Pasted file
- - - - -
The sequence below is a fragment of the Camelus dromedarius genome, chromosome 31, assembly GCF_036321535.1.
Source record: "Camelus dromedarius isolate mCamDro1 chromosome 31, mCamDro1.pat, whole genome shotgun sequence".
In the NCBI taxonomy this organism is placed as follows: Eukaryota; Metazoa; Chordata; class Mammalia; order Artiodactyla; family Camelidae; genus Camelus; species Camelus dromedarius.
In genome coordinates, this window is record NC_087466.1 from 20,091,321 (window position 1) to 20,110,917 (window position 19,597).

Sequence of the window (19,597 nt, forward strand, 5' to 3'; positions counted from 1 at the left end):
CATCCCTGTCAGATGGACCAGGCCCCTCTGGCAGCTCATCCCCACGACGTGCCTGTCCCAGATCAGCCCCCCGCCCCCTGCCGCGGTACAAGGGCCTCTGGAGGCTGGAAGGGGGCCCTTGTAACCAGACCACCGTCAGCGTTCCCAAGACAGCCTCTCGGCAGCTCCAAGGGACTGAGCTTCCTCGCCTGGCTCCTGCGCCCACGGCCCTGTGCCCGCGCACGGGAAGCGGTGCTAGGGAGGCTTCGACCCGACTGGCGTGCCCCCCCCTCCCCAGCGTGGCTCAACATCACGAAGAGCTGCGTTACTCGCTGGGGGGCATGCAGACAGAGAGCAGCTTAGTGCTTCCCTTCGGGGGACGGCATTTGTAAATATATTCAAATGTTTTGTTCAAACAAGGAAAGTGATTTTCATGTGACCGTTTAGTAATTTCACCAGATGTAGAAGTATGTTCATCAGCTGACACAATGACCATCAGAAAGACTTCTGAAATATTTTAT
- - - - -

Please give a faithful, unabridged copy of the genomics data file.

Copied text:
The sequence below is a fragment of the Camelus dromedarius genome, chromosome 31, assembly GCF_036321535.1.
Source record: "Camelus dromedarius isolate mCamDro1 chromosome 31, mCamDro1.pat, whole genome shotgun sequence".
In the NCBI taxonomy this organism is placed as follows: Eukaryota; Metazoa; Chordata; class Mammalia; order Artiodactyla; family Camelidae; genus Camelus; species Camelus dromedarius.
In genome coordinates, this window is record NC_087466.1 from 20,091,321 (window position 1) to 20,110,917 (window position 19,597).

Sequence of the window (19,597 nt, forward strand, 5' to 3'; positions counted from 1 at the left end):
CATCCCTGTCAGATGGACCAGGCCCCTCTGGCAGCTCATCCCCACGACGTGCCTGTCCCAGATCAGCCCCCCGCCCCCTGCCGCGGTACAAGGGCCTCTGGAGGCTGGAAGGGGGCCCTTGTAACCAGACCACCGTCAGCGTTCCCAAGACAGCCTCTCGGCAGCTCCAAGGGACTGAGCTTCCTCGCCTGGCTCCTGCGCCCACGGCCCTGTGCCCGCGCACGGGAAGCGGTGCTAGGGAGGCTTCGACCCGACTGGCGTGCCCCCCCCTCCCCAGCGTGGCTCAACATCACGAAGAGCTGCGTTACTCGCTGGGGGGCATGCAGACAGAGAGCAGCTTAGTGCTTCCCTTCGGGGGACGGCATTTGTAAATATATTCAAATGTTTTGTTCAAACAAGGAAAGTGATTTTCATGTGACCGTTTAGTAATTTCACCAGATGTAGAAGTATGTTCATCAGCTGACACAATGACCATCAGAAAGACTTCTGAAATATTTTAT